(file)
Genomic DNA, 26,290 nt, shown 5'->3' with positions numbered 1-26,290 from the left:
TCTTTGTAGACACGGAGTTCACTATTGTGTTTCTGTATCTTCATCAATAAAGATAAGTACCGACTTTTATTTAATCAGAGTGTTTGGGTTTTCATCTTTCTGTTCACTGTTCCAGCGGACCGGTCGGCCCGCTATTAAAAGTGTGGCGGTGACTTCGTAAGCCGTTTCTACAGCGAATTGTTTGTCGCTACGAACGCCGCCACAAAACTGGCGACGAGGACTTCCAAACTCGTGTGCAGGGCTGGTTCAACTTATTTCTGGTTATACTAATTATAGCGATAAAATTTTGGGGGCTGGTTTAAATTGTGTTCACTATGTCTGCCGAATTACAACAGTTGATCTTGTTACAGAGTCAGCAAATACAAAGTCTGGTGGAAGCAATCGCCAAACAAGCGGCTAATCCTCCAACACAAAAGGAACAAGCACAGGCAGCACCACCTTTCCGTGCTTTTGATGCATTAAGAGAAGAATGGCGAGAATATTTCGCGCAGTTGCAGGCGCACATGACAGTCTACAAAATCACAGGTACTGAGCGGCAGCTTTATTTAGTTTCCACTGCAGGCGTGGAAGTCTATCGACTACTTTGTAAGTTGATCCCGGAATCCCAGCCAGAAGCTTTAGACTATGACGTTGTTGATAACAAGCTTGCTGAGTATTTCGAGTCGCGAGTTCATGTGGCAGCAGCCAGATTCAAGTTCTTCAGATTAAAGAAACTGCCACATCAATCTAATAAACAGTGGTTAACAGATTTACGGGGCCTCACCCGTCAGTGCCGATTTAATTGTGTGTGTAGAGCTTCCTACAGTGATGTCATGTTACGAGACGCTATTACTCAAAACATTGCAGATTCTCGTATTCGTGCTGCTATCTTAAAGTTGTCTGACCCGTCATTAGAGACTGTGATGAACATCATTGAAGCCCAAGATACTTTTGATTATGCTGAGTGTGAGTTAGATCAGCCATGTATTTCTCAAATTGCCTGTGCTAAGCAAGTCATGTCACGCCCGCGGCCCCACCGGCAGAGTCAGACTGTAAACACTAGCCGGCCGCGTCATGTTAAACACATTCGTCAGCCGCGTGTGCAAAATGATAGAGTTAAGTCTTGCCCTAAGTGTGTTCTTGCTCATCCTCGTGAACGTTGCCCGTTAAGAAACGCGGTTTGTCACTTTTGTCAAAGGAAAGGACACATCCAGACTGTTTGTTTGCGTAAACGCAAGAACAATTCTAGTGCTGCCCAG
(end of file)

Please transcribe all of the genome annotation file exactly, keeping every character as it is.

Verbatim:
Genomic DNA, 26,290 nt, shown 5'->3' with positions numbered 1-26,290 from the left:
TCTTTGTAGACACGGAGTTCACTATTGTGTTTCTGTATCTTCATCAATAAAGATAAGTACCGACTTTTATTTAATCAGAGTGTTTGGGTTTTCATCTTTCTGTTCACTGTTCCAGCGGACCGGTCGGCCCGCTATTAAAAGTGTGGCGGTGACTTCGTAAGCCGTTTCTACAGCGAATTGTTTGTCGCTACGAACGCCGCCACAAAACTGGCGACGAGGACTTCCAAACTCGTGTGCAGGGCTGGTTCAACTTATTTCTGGTTATACTAATTATAGCGATAAAATTTTGGGGGCTGGTTTAAATTGTGTTCACTATGTCTGCCGAATTACAACAGTTGATCTTGTTACAGAGTCAGCAAATACAAAGTCTGGTGGAAGCAATCGCCAAACAAGCGGCTAATCCTCCAACACAAAAGGAACAAGCACAGGCAGCACCACCTTTCCGTGCTTTTGATGCATTAAGAGAAGAATGGCGAGAATATTTCGCGCAGTTGCAGGCGCACATGACAGTCTACAAAATCACAGGTACTGAGCGGCAGCTTTATTTAGTTTCCACTGCAGGCGTGGAAGTCTATCGACTACTTTGTAAGTTGATCCCGGAATCCCAGCCAGAAGCTTTAGACTATGACGTTGTTGATAACAAGCTTGCTGAGTATTTCGAGTCGCGAGTTCATGTGGCAGCAGCCAGATTCAAGTTCTTCAGATTAAAGAAACTGCCACATCAATCTAATAAACAGTGGTTAACAGATTTACGGGGCCTCACCCGTCAGTGCCGATTTAATTGTGTGTGTAGAGCTTCCTACAGTGATGTCATGTTACGAGACGCTATTACTCAAAACATTGCAGATTCTCGTATTCGTGCTGCTATCTTAAAGTTGTCTGACCCGTCATTAGAGACTGTGATGAACATCATTGAAGCCCAAGATACTTTTGATTATGCTGAGTGTGAGTTAGATCAGCCATGTATTTCTCAAATTGCCTGTGCTAAGCAAGTCATGTCACGCCCGCGGCCCCACCGGCAGAGTCAGACTGTAAACACTAGCCGGCCGCGTCATGTTAAACACATTCGTCAGCCGCGTGTGCAAAATGATAGAGTTAAGTCTTGCCCTAAGTGTGTTCTTGCTCATCCTCGTGAACGTTGCCCGTTAAGAAACGCGGTTTGTCACTTTTGTCAAAGGAAAGGACACATCCAGACTGTTTGTTTGCGTAAACGCAAGAACAATTCTAGTGCTGCCCAG